I discern you have quite a sense of humour from previous interviews and track titles. Something that is quite true of a lot of people making music in Norway. Do you think there is something to that?

Not taking oneself too seriously is a good prerequisite for all DJs or artists who want to make a party happen. Regarding track titles, that is the last thing I ever think of when I’m making music. I usually write things down when I get a nice sentence or word in my head, and then use it a title later on. I remember making up titles in the post office as I was packaging a master tape to send off to England.

That sense of fun definitely creeps into your music, but there’s also often a serious dance element to your tracks too. Between field recordings and The Residents, what has been driving force behind you and the dance floor?

It is always about trying to create something new. Try to give people the impression they are in unknown territory, so to speak. Nostalgia is not my thing, even though I play a lot of “old” sounds. I don’t want a club experience to be too familiar sound-wise. This varies, of course. So there is room both for field recordings and The Residents. Think of it as a science fiction novel or an expedition into Amazon, and the anticipation of what kind of strange plants or creatures you’ll encounter along the way. Then, to your great surprise, there is a party happening somewhere far off in the jungle.

This gives your music a timeless quality in my opinion even though each release has slight differences. Did you approach each release differently and what is the underlining factor (except you of course) that ties it altogether for you?

As I said above – the lust for exploration. Trying out different methods to create music is an important factor. As technical possibilities are exceptional today, I usually create my own (contrived) limitations to the creative process. In the beginning, it was all about squeezing as much juice as you could out of a limited source of equipment – One AKAI sampler with 2 seconds recording time; an analogue keyboard; a Commodore 64-based sequencer; and a 12-channel mixer that took in signals from the local airport control tower. Today, on the other hand, recording time is unlimited, and most obstacles toward a technically “perfect” sound are removed. Thus there is, in my opinion, quite a danger that a lot of music will end up sounding the same, whereas earlier, one was subject to individual creative ideas to overcome quite banal problems. Like for instance, one MIDI cable may only be one meter long – so either the computer or the keyboard will have to be placed in a very awkward position to be able to have all the things connected. Problems like that are rare these days, with everything already hot-wired inside a computer. The personality that might get included in solving technical or procedural problems is obliterated. Of course, people said this when electric guitars came on the market, too.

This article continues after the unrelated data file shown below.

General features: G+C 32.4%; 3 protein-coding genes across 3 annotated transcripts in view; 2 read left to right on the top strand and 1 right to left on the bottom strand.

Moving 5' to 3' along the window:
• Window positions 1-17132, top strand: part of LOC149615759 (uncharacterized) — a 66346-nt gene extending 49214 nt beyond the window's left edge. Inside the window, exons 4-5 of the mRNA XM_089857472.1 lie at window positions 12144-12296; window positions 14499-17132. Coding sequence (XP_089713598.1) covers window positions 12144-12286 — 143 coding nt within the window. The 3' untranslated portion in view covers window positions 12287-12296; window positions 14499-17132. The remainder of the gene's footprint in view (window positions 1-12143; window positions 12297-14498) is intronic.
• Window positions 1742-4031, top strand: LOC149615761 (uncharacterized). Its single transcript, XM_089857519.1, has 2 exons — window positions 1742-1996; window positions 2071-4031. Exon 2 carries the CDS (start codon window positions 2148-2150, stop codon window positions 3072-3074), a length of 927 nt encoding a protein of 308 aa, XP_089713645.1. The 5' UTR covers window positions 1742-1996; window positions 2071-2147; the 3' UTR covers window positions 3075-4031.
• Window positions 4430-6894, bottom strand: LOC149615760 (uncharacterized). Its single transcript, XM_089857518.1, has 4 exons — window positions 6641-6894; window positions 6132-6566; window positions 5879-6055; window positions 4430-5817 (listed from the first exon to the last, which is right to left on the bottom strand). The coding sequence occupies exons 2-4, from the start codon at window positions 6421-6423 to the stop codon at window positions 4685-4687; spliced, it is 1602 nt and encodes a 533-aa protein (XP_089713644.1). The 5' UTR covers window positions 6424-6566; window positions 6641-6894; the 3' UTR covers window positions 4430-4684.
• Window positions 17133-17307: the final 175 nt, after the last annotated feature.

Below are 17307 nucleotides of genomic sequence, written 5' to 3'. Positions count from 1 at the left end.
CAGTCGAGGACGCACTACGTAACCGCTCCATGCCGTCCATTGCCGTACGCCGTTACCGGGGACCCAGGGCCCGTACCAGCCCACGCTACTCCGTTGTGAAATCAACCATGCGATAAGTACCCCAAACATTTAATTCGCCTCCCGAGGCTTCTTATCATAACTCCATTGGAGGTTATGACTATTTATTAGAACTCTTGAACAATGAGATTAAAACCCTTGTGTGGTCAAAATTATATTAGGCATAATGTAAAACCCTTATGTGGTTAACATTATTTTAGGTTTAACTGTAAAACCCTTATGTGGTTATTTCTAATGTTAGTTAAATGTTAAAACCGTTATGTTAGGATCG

Let’s get to your set for Friday. There’s an obvious eclecticism in your music, which hints at everything from Afrobeat to reggae and 90’s Techno. Is this something that you carry through to your sets too?

It is primarily my DJ sets from which this eclecticism comes. I always state I’m first and foremost a DJ, then a producer. My explorations in the booth and on the dance floor will often be transferred to the studio. Not so much the other way around, although a good studio session might influence parts of my selection later on.

Which brings me to my next question. You haven’t released any new solo material in recent years, but you’ve been active as a DJ. How do you find a balance between these two elements of your musical personality today?

I’ve been doing a good share of remixes, which I find nice to do, but it prevents me from really getting going with my own music. For me, the studio process of composing/producing my own music is tedious and time consuming. I’m not a musician, and I’m reluctant to involve too much “outside” force. I will only ask someone to play something, if I can’t manage it myself first. So a lot goes into trying and failing. Music production is also a typical week-thing for me, as opposed to DJ-gigs, which are for the weekends. Getting older doesn’t help much when you’re off on a flight from somewhere on a Sunday night and you’re supposed to be mixing a track on Monday morning.

So what’s in store for the near future?

A good run of DJ gigs coming up this year. And quite a good deal of studio time as well. Whatever comes out of it, will be heard through Smalltown Supersound. There is already a 12″ in the pipeline; it’s been handed over to Joakim at Smalltown. He will be able to tell you when it’s out.

I better leave you there before we cut more into your creative time. Is there anything you’d like however before we see you on Friday?

Well, people should come early and join in on the meal before they start dancing!